Who Is 'Miss Molly?' Mystery Woman's Corpse Exhumed After 30 Years

The nameless woman, found floating in a creek in 1986, has lingered in the memories of many. This week, authorities dug up "Miss Molly" to try and solve the decades-old mystery once and for all.

By Jill Sederstrom
Miss Molly Fbi

Investigators in Kansas have exhumed the body of a woman found dead in a creek more than 30 years ago under mysterious circumstances in a renewed attempt to determine her identity.

The woman had been discovered in a creek along Interstate-70 in January 1986, barely clothed and with signs that she had been beaten.

The woman was never identified, but was given the nickname “Miss Molly” by authorities. She was quietly laid to rest in the Gypsum Hill Cemetery in Salina — but her case was never far from the minds of those who had tried to identify her.

“It bugged me for 33 years,” former Saline County Sheriff Darrell Wilson told ABC affiliate KAKE.

Investigators are now taking a fresh look at the case after her body was exhumed Monday, July 30, from the cemetery. Officials plan to collect DNA samples — with the help of the Kansas City Field Office of the Federal Bureau of Investigations— to determine who “Miss Molly” is and how she ended up in the creek.

“Back then, DNA wasn’t a thing. We sought a court order hoping the DNA evidence would help us in this process. We got a search warrant to collect it,” said Saline County Sheriff Roger Soldan, according to NBC affiliate KSNW. “Hope to find out who she was ... a lot of missing persons leads.”

A trucker discovered the woman floating face down in Mulberry Creek on Jan. 25, 1986. Authorities said the woman had injuries along the right side of her head, suggesting she may have been beaten shortly before her death.

Investigators believe its likely she was either tossed or pushed over the bridge, falling 30 feet into the water below.

An autopsy would reveal that the woman, estimated to be between 25 and 35 years old, died from drowning, ABC News reports. There was also evidence that the woman had recently given birth.

“Well, it’s a shame all that happened, you know,” Wilson said. “You can conjure up all kinds of things: That somebody kidnapped her and threw her out of a vehicle.”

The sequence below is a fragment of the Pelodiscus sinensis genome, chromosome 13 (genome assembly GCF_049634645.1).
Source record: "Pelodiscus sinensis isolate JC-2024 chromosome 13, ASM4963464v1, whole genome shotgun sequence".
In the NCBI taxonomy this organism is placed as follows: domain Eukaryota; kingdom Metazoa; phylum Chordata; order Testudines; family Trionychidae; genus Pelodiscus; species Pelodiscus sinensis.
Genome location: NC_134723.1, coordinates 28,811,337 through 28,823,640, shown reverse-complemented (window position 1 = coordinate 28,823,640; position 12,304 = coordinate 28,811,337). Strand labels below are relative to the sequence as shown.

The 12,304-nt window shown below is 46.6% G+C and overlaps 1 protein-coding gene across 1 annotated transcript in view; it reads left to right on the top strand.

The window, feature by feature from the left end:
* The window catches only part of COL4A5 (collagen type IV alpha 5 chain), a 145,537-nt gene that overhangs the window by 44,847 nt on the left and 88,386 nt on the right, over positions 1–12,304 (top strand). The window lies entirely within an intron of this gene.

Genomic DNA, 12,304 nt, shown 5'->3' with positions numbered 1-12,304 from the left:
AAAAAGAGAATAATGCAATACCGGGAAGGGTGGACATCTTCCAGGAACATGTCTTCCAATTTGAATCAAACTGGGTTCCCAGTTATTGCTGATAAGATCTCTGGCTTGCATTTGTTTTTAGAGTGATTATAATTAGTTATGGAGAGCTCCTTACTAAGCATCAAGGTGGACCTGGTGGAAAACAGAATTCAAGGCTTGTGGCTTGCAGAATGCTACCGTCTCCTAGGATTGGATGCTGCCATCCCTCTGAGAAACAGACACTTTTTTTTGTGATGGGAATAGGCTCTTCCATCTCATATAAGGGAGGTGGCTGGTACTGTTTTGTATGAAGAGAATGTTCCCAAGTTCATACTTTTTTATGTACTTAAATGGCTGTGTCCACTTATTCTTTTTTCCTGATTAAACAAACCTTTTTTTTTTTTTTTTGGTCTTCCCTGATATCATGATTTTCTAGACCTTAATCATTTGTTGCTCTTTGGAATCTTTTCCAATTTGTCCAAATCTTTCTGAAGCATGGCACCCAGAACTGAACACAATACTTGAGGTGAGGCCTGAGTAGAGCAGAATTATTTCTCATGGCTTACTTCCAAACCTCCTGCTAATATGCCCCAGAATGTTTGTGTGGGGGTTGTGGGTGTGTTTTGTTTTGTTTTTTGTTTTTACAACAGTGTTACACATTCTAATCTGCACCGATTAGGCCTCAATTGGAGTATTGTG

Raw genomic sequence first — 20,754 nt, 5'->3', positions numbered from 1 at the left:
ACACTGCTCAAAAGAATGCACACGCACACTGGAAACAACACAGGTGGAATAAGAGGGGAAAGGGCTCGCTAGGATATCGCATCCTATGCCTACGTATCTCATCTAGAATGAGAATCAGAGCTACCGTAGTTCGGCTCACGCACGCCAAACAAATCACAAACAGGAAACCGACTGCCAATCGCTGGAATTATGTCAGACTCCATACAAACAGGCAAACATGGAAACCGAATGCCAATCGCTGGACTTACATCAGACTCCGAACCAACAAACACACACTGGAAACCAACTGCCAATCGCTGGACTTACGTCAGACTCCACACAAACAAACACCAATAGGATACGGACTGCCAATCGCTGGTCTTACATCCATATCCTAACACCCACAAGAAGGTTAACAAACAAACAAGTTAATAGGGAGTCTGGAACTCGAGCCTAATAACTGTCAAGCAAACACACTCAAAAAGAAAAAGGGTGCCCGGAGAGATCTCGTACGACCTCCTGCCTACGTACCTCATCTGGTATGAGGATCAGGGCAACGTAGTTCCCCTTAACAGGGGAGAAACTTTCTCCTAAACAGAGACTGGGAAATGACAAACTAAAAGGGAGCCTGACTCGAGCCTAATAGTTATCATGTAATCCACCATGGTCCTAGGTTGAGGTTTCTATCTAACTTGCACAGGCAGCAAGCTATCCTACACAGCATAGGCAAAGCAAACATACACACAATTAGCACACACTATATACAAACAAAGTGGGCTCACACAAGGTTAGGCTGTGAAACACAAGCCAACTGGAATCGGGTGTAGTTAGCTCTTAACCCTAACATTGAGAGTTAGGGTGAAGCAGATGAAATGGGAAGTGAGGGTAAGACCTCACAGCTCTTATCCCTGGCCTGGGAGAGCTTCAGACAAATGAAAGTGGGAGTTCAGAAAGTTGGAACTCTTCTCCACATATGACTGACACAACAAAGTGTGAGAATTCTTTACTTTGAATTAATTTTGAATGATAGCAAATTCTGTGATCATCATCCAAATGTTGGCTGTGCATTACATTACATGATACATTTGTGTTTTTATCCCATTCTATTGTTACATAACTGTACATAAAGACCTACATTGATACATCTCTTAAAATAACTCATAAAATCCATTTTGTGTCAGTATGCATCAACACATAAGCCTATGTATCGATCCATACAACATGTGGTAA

Lt. Mike Smith said investigators were also struck by the woman’s attire. Although it was the end of January, she was only wearing sweatpants, a bra and knee-high hose, local outlet KWCH reports.

Smith said he has been working the case since 2000.

“Every lead that comes in you follow it up. A lot of hours behind a computer looking at missing peoples,” Smith told KSNW. “Of course, we are playing a little catch-up baseball with this one bit. With modern technology now, there will be a good chance.”

Interest in the case was renewed after investigators were contacted by Interpol about a possible connection between “Miss Molly” and a missing woman from Belgium. The woman disappeared around the same time the body was discovered.

“This will rule in or rule out the one from overseas — the one Interpol was looking at,” Soldan said, according to KSnW. “They have DNA for her, but we didn’t have a DNA sample to match. A lot of her dental records matched but some didn’t.”

The DNA results are expected to be back to the FBI within six to eight months, Soldan said.

Those who have followed the case for years, including Ricky Tebrugge, founder of Kansas Missing and Unsolved, hope the new effort will finally give investigators the information they need to determine just who “Miss Molly” really is.

“She is somebody,” Tebrugge told KSNW. “She’s somebody’s mom, somebody’s daughter. Somebody’s sister, cousin, aunt and she needs to be given her name back so she can be brought back to her family.”

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